The traditional authors of the historical Gellért legends were omniscient speakers confidently manoeuvring among the minutest details of history. In this book, however, the legend-writer is cautious and insecure even at points where he has every reason to be firm. Set at the apex of this sixteen-chapter narrative, Chapter Eight bears the significant title “The difficulties of legend writing”. It relates the crucial point where Sebe the ambitious, the pedantic suddenly realises that the story he is working on will inevitably turn out to be the product of his own free choices and his occasionally rather fallible imagination. He comes up against vague statements by conflicting witnesses, and the scanty evidence at his disposal does not enable him to make a choice. Thus the novel is not so much about writing a biography as about the dilemmas that emerge in the process: about the impossibility of “historical authenticity”. Just as the text states, with a somewhat redundant didacticism, “Perhaps there is no truth, or the majority of people find all truth intolerable.”
Éva Bánki knows a tremendous amount about the world she depicts in her novel and about the everyday life of the Middle Ages. She has an enchanting ability to inhabit her novel, the labyrinthine streets of 11th century Venice, its moods heavy with clerical dominance. All of this works to particular advantage in a text which is stylistically unified and carefully engineered in its every detail. Éva Bánki releases her information with an excellent sense of proportion, but perhaps her forte is in creating a mysterious, foggy atmosphere riddled with uncertainty. Venice, of course, offers a superb backdrop for a story which has its elements of crime, investigation and secrecy. Bánki, however, does make excellent use of this potential. Games played by people who are out to trap or at least manipulate each other thrive in this milieu. Monasteries, lagoons and secret codices are concealed by thick-walled buildings just as the truth hides itself among the multitude words spoken by hosts of witnesses. It must be there somewhere – if only we could find it. Sebe, who is given to reflections on his alien status, finds the city particularly labyrinthine. No wonder he relinquishes his search by the end of the book and dashes off the Gellért story with the ease of a weathered literary author, merely to satisfy his client.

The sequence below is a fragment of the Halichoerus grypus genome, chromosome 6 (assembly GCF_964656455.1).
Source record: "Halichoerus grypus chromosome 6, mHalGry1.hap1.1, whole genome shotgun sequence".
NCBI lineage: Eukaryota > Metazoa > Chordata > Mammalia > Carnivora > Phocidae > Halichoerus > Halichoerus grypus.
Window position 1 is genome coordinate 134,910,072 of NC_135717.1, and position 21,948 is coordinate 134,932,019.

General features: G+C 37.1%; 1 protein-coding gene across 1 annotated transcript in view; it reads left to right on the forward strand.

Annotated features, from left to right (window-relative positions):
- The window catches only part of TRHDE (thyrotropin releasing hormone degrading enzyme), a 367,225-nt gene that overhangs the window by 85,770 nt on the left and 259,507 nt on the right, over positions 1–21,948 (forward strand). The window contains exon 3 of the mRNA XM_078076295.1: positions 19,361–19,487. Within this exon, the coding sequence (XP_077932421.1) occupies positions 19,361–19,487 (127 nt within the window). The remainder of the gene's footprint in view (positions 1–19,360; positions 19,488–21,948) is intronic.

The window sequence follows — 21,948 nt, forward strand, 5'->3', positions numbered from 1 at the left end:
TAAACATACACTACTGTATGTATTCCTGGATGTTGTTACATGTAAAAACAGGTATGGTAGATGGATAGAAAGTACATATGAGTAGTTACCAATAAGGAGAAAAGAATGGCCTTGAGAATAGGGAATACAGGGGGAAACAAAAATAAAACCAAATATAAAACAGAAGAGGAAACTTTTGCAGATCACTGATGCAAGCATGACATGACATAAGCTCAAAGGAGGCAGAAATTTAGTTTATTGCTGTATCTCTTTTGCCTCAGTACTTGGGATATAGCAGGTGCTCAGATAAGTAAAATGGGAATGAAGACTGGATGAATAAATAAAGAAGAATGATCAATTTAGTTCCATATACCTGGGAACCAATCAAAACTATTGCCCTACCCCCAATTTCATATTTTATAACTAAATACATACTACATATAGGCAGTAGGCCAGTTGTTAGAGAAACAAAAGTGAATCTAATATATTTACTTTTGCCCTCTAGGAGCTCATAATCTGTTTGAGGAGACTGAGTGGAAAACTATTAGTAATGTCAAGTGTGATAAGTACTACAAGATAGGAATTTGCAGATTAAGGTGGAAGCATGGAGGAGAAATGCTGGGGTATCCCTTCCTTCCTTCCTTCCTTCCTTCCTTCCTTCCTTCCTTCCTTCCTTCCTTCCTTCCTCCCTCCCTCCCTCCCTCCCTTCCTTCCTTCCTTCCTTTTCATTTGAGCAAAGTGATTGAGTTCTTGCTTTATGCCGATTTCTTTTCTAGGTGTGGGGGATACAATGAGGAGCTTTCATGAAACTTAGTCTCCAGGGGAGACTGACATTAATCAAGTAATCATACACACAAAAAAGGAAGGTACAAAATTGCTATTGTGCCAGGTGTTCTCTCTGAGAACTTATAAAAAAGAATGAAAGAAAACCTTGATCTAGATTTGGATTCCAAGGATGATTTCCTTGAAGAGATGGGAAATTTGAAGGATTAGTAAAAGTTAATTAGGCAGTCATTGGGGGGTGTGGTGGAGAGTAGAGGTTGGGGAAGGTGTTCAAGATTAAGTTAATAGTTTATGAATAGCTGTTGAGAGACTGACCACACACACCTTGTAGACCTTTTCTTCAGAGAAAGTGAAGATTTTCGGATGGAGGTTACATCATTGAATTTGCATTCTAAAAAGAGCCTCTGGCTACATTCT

A sense of significant mystery and irresolvable uncertainty hangs over this novelistic world where no one is actually at ease. Discomfort springs from a lack of confidence as well as from uncertainty, from a number of different shades of ‘true’ and ‘false.’ Éva Bánki’s new work is a readable, exciting book which holds you spellbound throughout – a novel of strong character, high literary standard and a promise for the future.

Bánki Éva: Aranyhímzés
Budapest: Magveto, 2005

László Bedecs

Translated by: Orsolya Frank

Tags: Éva Bánki